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St Andrews praised for energy saving initiatives

The University of St Andrews has emerged as the leading public sector body in the UK in 2010/2011 for the value of projects designed to save energy and cut carbon emissions, according to Salix Finance, an offshoot of the Carbon Trust.

St Andrews has undertaken 111 green projects in total, committing over £1.9 million to a variety of initiatives. Over their lifetime, these schemes will save 7,700 tonnes of CO2.

Projects have included boiler replacements, the addition of cooling systems for the university data centre and the replacement of lights with new energy efficient technology.

Projects have ranged from small to large. At the Gateway Building on North Haugh, the University replaced floodlights with new LED lights, costing £8,000 but will save £1,400 and 6 tonnes of CO2 every year. In the Physics building, the University has installed a combined heat and power unit costing over £600,000, which will save over £200,000 and 800 tonnes CO2 per year.

Now the University has received a letter of commendation from Salix, citing its exemplary achievement and revealing St Andrews is one of the leading public sector bodies in the UK for green initiatives.

Salix Finance works with around 500 UK public sector bodies through a mixture of loans and grants. Salix Finance and the Scottish Government provided the university with a loan of £1,257,000 to which the University has added £406,000. This Salix fund is ring fenced for energy saving projects, and the utility cost reduction due to the energy saving measures is fed back into the fund, so the money is rotated and made available for future projects.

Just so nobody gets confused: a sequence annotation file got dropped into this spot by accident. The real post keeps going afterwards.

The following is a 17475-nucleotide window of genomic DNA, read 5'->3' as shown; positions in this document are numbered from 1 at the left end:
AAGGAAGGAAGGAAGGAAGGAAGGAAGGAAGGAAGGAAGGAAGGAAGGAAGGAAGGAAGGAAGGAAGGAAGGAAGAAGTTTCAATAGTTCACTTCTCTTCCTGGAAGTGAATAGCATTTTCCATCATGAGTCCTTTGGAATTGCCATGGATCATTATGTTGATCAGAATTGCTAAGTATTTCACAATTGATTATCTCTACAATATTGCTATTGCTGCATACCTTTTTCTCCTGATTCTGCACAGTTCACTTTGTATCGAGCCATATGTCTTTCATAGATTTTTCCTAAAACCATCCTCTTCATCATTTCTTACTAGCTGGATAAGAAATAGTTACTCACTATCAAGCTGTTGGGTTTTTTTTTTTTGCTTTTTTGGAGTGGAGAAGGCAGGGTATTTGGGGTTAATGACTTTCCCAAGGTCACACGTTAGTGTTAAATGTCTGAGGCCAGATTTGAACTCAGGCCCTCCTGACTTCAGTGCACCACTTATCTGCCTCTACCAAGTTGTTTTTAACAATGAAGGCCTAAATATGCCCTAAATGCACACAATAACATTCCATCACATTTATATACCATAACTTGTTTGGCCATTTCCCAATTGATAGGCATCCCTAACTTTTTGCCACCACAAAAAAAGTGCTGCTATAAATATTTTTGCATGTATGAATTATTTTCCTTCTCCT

The Salix letter of commendation shows that the value of projects committed by St Andrews in 2010/2011 was the highest in the whole of the public sector in the UK, and that the carbon saving on projects commissioned by the Fife university is the third highest.

David Stutchfield, the university’s Energy Officer said:

“The cost of gas and electricity has tripled over the past five years, so this is a real risk for the institution. Our plan is first to reduce energy consumption in our buildings by installing more efficient boiler plant, lighting or simple roof void insulation. At the same time, we are working with staff and students to influence their behaviour in being more responsible for their energy consumption.

“Thirdly we are looking at new ways to generate heat and electricity from renewable resources, as part of our overall aim to become carbon neutral for all our energy consumption.

“The Salix fund has been transformational. It is such an effective system as the fund available is constantly revolving. Any financial savings achieved are put back into the fund to be used for further energy-saving projects.”


Issued by the University of St Andrews

Contact: Emma Shea, Communications Manager, on 01334 462 109 or email Emma.Shea@st-andrews.ac.uk

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